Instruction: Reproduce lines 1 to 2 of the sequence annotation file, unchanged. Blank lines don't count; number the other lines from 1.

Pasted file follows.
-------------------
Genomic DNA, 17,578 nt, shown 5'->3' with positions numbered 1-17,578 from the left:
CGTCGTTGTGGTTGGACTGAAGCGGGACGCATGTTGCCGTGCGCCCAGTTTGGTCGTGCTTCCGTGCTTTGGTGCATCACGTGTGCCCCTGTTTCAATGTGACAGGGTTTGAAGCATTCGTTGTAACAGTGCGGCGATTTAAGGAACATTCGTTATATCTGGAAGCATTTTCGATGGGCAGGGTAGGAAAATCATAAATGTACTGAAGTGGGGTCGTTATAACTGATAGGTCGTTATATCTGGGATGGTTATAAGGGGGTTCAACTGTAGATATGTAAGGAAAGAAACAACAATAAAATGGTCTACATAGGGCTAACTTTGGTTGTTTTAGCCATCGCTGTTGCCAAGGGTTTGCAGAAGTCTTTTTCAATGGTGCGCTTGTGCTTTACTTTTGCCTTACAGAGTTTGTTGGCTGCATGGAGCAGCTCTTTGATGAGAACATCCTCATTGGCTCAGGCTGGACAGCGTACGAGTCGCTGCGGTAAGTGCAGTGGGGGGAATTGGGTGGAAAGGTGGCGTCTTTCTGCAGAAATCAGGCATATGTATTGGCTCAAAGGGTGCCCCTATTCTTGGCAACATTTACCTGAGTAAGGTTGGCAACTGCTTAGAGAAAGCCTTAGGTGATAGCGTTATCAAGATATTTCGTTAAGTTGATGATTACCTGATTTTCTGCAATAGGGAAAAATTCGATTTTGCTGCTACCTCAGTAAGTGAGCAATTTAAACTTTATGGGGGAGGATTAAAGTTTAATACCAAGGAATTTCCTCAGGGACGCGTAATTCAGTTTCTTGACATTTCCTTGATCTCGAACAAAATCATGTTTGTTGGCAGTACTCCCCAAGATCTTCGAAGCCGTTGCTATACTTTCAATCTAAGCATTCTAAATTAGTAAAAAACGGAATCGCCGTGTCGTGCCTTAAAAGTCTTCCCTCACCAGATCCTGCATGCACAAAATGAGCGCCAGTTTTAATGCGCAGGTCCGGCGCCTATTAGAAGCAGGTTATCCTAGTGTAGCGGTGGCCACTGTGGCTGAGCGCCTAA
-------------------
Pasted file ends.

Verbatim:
Genomic DNA, 17,578 nt, shown 5'->3' with positions numbered 1-17,578 from the left:
CGTCGTTGTGGTTGGACTGAAGCGGGACGCATGTTGCCGTGCGCCCAGTTTGGTCGTGCTTCCGTGCTTTGGTGCATCACGTGTGCCCCTGTTTCAATGTGACAGGGTTTGAAGCATTCGTTGTAACAGTGCGGCGATTTAAGGAACATTCGTTATATCTGGAAGCATTTTCGATGGGCAGGGTAGGAAAATCATAAATGTACTGAAGTGGGGTCGTTATAACTGATAGGTCGTTATATCTGGGATGGTTATAAGGGGGTTCAACTGTAGATATGTAAGGAAAGAAACAACAATAAAATGGTCTACATAGGGCTAACTTTGGTTGTTTTAGCCATCGCTGTTGCCAAGGGTTTGCAGAAGTCTTTTTCAATGGTGCGCTTGTGCTTTACTTTTGCCTTACAGAGTTTGTTGGCTGCATGGAGCAGCTCTTTGATGAGAACATCCTCATTGGCTCAGGCTGGACAGCGTACGAGTCGCTGCGGTAAGTGCAGTGGGGGGAATTGGGTGGAAAGGTGGCGTCTTTCTGCAGAAATCAGGCATATGTATTGGCTCAAAGGGTGCCCCTATTCTTGGCAACATTTACCTGAGTAAGGTTGGCAACTGCTTAGAGAAAGCCTTAGGTGATAGCGTTATCAAGATATTTCGTTAAGTTGATGATTACCTGATTTTCTGCAATAGGGAAAAATTCGATTTTGCTGCTACCTCAGTAAGTGAGCAATTTAAACTTTATGGGGGAGGATTAAAGTTTAATACCAAGGAATTTCCTCAGGGACGCGTAATTCAGTTTCTTGACATTTCCTTGATCTCGAACAAAATCATGTTTGTTGGCAGTACTCCCCAAGATCTTCGAAGCCGTTGCTATACTTTCAATCTAAGCATTCTAAATTAGTAAAAAACGGAATCGCCGTGTCGTGCCTTAAAAGTCTTCCCTCACCAGATCCTGCATGCACAAAATGAGCGCCAGTTTTAATGCGCAGGTCCGGCGCCTATTAGAAGCAGGTTATCCTAGTGTAGCGGTGGCCACTGTGGCTGAGCGCCTAA